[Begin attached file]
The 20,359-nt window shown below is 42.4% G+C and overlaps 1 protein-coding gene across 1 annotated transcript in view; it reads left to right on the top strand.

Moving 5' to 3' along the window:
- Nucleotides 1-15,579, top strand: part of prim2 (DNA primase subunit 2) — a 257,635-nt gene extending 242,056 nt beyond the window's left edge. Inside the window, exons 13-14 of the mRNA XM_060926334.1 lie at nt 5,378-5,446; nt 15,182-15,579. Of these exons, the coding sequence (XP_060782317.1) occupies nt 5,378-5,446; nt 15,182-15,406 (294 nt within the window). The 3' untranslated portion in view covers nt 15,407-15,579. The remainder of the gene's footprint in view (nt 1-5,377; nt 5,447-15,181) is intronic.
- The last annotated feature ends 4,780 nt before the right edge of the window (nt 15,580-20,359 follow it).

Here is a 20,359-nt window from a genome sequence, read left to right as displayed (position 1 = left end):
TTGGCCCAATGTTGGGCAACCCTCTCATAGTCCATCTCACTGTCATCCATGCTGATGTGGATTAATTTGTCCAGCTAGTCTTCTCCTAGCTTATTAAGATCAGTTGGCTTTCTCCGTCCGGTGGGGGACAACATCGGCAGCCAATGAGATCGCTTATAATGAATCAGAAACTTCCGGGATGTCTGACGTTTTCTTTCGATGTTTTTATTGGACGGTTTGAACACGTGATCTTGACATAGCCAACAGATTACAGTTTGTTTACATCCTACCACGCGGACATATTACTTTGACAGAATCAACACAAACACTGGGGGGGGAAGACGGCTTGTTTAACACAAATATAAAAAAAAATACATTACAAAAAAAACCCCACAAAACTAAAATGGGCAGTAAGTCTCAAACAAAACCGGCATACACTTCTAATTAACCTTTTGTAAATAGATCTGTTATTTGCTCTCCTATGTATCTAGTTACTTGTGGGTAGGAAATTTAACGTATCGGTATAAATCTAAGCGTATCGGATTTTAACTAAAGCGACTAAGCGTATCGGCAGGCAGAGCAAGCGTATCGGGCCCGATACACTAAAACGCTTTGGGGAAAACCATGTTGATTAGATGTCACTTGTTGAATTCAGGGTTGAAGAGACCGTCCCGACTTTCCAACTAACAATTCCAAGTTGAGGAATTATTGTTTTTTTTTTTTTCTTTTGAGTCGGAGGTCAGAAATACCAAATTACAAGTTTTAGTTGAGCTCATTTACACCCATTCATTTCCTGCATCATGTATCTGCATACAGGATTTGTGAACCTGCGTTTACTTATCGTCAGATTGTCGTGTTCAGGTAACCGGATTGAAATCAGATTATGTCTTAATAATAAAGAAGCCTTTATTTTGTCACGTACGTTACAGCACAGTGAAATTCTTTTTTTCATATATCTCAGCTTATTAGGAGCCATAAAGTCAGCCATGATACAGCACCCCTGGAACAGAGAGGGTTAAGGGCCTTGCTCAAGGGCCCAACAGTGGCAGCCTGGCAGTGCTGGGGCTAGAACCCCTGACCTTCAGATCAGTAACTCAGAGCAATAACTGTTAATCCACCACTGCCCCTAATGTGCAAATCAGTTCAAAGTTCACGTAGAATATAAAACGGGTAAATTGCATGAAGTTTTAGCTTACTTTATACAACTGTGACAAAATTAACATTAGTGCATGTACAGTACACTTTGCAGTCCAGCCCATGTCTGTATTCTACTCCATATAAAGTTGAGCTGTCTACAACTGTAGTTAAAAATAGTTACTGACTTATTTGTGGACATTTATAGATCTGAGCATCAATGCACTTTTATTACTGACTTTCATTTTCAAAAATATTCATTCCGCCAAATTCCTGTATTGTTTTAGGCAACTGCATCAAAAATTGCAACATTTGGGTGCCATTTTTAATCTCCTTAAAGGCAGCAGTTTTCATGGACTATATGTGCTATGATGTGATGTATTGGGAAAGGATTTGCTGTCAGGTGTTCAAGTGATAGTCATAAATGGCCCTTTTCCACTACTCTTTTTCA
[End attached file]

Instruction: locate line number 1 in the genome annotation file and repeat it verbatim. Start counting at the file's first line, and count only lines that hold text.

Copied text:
The 20,359-nt window shown below is 42.4% G+C and overlaps 1 protein-coding gene across 1 annotated transcript in view; it reads left to right on the top strand.